In business, power is the ability or ability to directing or influencing the behavior of others. It could also be extended to the ability to direct or influence one’s own behavior, which comes down to the ability of self-control. What would be the most important dimension for you?
The individual can measure the reality and the quality of his power in relation to others, through theinvolvement of its employees, the growth of its audience, the sharing of its ideas and the acceptance of its proposals.
Power can result from the authority induced by title, function, hierarchical rank and related activities (decisions, promotions, salaries, etc.). For example, the CEO of a company has the authority, decided by the board of directors, which allows him to run the company. The acceptance of a power based on title, of decreed authority, will depend on the value of the one who uses it. Hierarchical position and authority are not strictly correlated. The power of an individual or a group can also be perceived through his knowledge, his expertise, his experience, his level of information, his connection to networks or his charisma. This last ability is a personal talent that can be developed.
Deviations in power games
Deviant attitudes are often deplored in the exercise of power. It is then used in its own interest, or that of a small group, rather than in the service of the company, its partners and the environment. Forms of cynicism, resulting from frustration, a perceived lack of meaning for example, engender abuses of authority, which can be found at all levels of the company. […]
Protagonists can also seek protection in power games, as soon as they perceive an individual or collective threat. From this threat (uncertainty about the means to carry out a project, the signing of a contract, etc.) arises anxiety, which generates deviant, even perverse behavior. […]
Some corporate cultures develop many forms of power play (marginalization, harassment, etc.) which are accepted as “normal”, and vary in their complexity. Let us take the example of the game of “marginalization” which directly targets personnel deemed to be the least efficient or an individual who opposes the group, a potential competitor or a disturbing personality, a scapegoat. Minor tasks, non-invitation to meetings, harsh criticism, guilt …
Instead of helping groups to pursue their common goals, these attitudes turn out to be harmful. The energies are dispersed, lost, diverted from the vocation of the company, which becomes minor. This causes a loss of meaning and frustration. Teamwork is a source of performance, as is […] relationships of benevolence, trust, which cannot develop in these power struggles, conflicts, fear or contempt for the other. The company no longer has the leisure to have fun in trench wars within it.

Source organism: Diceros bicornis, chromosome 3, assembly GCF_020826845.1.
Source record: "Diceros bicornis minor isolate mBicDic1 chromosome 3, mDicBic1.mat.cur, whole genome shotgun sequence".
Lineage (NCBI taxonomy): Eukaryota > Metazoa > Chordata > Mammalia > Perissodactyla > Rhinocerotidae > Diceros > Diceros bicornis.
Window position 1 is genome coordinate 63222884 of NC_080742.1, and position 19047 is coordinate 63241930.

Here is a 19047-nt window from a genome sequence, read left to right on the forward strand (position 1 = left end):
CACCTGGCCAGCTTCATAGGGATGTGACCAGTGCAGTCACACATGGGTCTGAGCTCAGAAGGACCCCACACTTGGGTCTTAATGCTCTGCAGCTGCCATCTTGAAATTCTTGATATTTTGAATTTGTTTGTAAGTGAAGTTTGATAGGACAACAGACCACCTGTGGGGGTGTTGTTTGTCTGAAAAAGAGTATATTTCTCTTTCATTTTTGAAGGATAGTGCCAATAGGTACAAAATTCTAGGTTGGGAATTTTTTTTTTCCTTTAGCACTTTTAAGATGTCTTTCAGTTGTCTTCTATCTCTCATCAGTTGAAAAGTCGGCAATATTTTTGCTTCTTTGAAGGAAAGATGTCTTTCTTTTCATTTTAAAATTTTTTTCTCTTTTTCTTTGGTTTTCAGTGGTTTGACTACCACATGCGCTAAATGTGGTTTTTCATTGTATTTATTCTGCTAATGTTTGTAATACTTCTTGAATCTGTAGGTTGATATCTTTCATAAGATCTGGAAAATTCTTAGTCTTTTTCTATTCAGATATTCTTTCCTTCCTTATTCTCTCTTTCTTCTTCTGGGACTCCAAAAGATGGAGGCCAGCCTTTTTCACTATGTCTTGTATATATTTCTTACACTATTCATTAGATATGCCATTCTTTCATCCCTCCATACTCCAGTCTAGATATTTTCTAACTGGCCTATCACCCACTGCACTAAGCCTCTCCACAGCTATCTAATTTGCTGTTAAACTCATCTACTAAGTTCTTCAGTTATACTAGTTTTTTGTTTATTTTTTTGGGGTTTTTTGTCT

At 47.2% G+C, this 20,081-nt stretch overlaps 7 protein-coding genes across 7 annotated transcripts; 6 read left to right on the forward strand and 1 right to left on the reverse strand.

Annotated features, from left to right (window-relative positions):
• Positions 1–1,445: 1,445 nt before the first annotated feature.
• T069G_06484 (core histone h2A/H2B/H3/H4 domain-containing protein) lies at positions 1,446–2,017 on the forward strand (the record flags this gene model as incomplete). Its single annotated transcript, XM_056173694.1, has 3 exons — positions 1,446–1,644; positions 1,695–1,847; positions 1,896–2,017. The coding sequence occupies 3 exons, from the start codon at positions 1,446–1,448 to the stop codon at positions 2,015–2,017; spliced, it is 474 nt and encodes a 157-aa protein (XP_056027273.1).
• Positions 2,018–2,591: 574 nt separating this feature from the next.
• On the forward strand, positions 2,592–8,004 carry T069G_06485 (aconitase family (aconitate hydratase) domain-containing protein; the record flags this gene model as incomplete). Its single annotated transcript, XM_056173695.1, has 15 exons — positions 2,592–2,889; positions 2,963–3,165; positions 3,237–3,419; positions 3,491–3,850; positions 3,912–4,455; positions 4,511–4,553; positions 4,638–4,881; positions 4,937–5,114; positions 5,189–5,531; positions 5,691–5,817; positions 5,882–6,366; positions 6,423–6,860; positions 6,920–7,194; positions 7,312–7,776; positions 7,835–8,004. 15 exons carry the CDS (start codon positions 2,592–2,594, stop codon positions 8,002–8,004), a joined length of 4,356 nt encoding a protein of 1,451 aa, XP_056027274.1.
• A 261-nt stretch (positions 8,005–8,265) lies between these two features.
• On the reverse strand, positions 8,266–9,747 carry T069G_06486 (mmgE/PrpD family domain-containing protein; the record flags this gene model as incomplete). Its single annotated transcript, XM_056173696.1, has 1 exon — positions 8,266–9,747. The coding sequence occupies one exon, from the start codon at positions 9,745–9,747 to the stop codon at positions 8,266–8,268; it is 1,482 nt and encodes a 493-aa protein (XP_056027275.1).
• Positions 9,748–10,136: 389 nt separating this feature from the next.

A common mission to unite
To give the best, it is necessary to give yourself a global goal that replaces local interests, increasing the meaning and the investment in intelligence of the individuals of the company. For Martin Selingman, researcher in psychology, happiness would consist in knowing one’s strengths, developing them and deploying them by being at the service of something bigger than oneself. This is true of any team, of any structure. This should also be the case for stakeholders (influential stakeholders of the company), whether internal (bosses, employee representatives, etc.) or external (shareholders, customers, etc.). It is clear that, depending on the time, the power is in one or the other of these groups of influence, which then tries to pull the cover to him. He thus abuses this ephemeral power, acting from his partial and partial point of view, in defiance of the sustainable development of the company, favorable to all stakeholders.
The important thing is less the power than the way in which it is exercised. It can be a natural component of the smooth running of the business. It then allows a wealth, a federation and alignment of energies, on a basis of accountability and sharing. Today, as Michel Crozier, a French sociologist underlines, the company must even uproot discreet research of local interest in order to orient towards a shared interest, to imbue with meaning by recreating a project that transcends local interests.
Jean-Jacques Maillard was involved in the creation of the consulting firm Unilog Management. In 2014, he created the Conscience and Action Academy, which offers tools to develop the potential of teams and open a path towards authentic collaboration.